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Principia Philosophiae
Woodcut printer's vignette on title & numerous woodcut diagrams in the text. 12 p.l. (the last a blank), 310 pp. 4to, cont. vellum over boards, ties gone, spine lettered in ink at head. Amsterdam: L. Elzevir, 1644. [bound after]:-. Specimina Philosophiae: seu Dissertatio de Methodo Recte regendae rationis, et veritatis in scientiis investigandae: Dioptrice, et Meteora. Ex Gallico translata, & ab Auctore perlecta, variisque in locis emendata. Woodcut printer's device on title & numerous woodcuts in the text. 8 p.l., 331 pp. 4to. Amsterdam: L. Elzevir, 1644. Very attractive copies from the library of Hermann Conring (1606-81), professor of natural history at Helmstädt who made important contributions to medicine (he was an early convert to Harvey's ideas), law, and politics. With his 19-line epigraph on Descartes on the free front endpaper and signature dated 1645. I. First edition "of this monumental system of the world, the most comprehensive of all of Descartes' works. Dedicated to his friend, Princess Elizabeth, daughter of the Elector Palatine, Frederick V, its three treatises embrace the whole of his philosophy, with the exception of the moral… "In Part I, Descartes sets out the basic principles of his investigation pursuing the methods developed in his Discourse on Method… "Part II is devoted to the nature of the physical world and the means by which we may comprehend it. Fundamental to Descartes' physical theories was his conviction that all space was occupied, space was identified with matter, all matter was infinitely extensible and infinitely divisible; within the context of this theory a vacuum was impossible as was the existence of atoms… "Also presented in Part II are Descartes' three laws of motion: the first is the conventional statement that a body at rest remains at rest until set in motion by some outside agency, and, concomitantly, that a body in motion remains so until met with resistance. His second law states that moving bodies tend to continue in a straight line; consequently, for a body to move in a circle or an arc it must be subjected to forces other than those which initially set it in motion. His third law and the seven secondary rules which he derived from it are more controversial… "Part III not only presents Descartes' conception of the structure of the world, but represents the first serious attempt at a mechanical explanation of the solar system. The Vortex Theory boldly attempted to reduce the phenomena of the universe to a single mechanical principle. 'Even after Newton had shown that the Cartesian system was impossible as a dynamical system, the theory lingered on, and for more than a generation efforts were continually being made to patch up the fabric before it finally collapsed.'-Scott, 167-168."-Roberts & Trent, Bibliotheca Mechanica, pp. 91-92. II. First Latin edition of Descartes' Discours de la Méthode; this edition contains important revisions by the author. The first edition, published in 1637, marks the starting point of the Cartesian system of natural philosophy, which stands in time between Bacon and Newton. His famous "Cogito, ergo sum" first appeared in this form in this edition. The book includes important observations on optics in the Dioptrice. Fine crisp copies. ? See Printing and the Mind of Man 129 and Horblit 24 for the first edition.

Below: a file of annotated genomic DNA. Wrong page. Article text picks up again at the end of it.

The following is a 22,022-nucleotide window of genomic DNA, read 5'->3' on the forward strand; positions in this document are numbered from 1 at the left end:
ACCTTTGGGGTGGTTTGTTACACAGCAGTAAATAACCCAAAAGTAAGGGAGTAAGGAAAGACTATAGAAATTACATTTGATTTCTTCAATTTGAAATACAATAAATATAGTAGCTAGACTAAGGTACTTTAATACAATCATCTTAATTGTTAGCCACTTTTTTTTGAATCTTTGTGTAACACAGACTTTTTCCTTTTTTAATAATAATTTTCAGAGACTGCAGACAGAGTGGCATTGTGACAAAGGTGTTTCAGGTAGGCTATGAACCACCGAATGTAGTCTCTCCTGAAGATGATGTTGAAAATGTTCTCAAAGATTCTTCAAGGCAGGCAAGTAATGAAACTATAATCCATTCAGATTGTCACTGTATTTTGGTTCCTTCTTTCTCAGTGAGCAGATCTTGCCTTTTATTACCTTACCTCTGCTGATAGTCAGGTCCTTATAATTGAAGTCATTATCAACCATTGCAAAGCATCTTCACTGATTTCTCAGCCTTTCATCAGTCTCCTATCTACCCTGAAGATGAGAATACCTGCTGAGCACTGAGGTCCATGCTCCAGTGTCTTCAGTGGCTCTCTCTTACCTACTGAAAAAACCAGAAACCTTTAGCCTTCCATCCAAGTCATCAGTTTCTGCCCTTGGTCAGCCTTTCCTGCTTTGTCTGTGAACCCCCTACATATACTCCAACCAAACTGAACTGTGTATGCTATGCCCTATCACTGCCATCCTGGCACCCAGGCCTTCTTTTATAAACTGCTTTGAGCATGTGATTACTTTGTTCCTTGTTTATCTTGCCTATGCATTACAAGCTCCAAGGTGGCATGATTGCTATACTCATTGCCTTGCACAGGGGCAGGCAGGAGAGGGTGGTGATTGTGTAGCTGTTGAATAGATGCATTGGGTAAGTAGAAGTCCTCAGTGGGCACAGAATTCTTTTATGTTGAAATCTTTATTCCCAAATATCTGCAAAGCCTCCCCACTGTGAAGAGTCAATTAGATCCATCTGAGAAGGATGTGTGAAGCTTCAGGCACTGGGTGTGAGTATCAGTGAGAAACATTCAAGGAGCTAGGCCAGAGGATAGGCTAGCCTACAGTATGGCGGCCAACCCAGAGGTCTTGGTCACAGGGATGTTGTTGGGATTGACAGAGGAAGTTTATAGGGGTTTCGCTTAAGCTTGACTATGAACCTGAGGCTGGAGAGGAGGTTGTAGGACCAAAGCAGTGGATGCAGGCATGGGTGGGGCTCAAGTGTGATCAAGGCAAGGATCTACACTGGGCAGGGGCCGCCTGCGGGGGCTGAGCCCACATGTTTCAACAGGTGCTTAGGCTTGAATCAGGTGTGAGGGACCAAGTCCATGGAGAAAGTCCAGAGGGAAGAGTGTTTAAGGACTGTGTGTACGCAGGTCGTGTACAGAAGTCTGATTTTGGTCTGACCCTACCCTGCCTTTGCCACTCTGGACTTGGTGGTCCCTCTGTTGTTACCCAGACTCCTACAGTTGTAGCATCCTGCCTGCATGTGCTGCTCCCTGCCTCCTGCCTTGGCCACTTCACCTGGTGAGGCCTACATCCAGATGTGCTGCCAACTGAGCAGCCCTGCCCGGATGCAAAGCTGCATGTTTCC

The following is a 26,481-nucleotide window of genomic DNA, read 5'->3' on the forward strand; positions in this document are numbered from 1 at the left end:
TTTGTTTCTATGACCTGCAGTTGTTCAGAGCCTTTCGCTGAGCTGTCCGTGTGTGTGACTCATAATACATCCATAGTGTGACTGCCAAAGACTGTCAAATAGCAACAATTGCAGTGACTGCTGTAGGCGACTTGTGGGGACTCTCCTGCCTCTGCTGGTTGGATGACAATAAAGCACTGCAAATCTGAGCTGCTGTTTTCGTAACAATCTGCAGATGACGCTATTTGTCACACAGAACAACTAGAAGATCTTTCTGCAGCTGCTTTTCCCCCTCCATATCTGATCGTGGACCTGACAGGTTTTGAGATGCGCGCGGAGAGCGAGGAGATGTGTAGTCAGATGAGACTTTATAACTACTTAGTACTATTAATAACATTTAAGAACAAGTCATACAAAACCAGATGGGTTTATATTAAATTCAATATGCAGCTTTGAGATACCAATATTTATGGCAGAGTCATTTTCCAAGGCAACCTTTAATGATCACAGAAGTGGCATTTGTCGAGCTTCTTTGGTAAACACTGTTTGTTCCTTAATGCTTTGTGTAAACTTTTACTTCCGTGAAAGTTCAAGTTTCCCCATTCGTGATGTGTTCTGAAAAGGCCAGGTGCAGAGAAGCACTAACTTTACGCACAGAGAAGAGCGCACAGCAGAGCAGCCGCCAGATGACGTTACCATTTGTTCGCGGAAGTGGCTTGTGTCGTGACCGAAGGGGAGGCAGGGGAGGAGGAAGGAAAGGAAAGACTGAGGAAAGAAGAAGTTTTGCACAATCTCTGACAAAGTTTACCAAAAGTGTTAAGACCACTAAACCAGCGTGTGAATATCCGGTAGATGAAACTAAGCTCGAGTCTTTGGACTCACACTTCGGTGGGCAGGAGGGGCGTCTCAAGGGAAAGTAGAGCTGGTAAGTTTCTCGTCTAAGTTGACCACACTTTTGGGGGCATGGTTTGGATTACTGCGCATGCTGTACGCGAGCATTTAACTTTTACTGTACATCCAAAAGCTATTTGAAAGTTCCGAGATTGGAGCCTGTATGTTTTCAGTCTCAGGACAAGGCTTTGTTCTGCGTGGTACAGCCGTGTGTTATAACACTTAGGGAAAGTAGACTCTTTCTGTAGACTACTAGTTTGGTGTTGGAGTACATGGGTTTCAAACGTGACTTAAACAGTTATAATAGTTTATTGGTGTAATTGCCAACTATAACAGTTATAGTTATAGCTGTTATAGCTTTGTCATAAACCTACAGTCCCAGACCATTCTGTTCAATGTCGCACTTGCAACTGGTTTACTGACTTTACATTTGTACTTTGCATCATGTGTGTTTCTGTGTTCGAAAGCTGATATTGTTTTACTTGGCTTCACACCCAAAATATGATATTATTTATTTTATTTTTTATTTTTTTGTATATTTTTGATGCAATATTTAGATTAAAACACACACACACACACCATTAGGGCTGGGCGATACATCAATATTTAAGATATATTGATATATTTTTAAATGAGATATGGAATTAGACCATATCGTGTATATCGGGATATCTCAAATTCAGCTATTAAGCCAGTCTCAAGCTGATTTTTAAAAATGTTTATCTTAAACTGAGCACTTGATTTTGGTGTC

[Bookseller: Jonathan A. Hill, Bookseller, Inc.]
Last Found On: 2016-11-25           Check availability:      Biblio    


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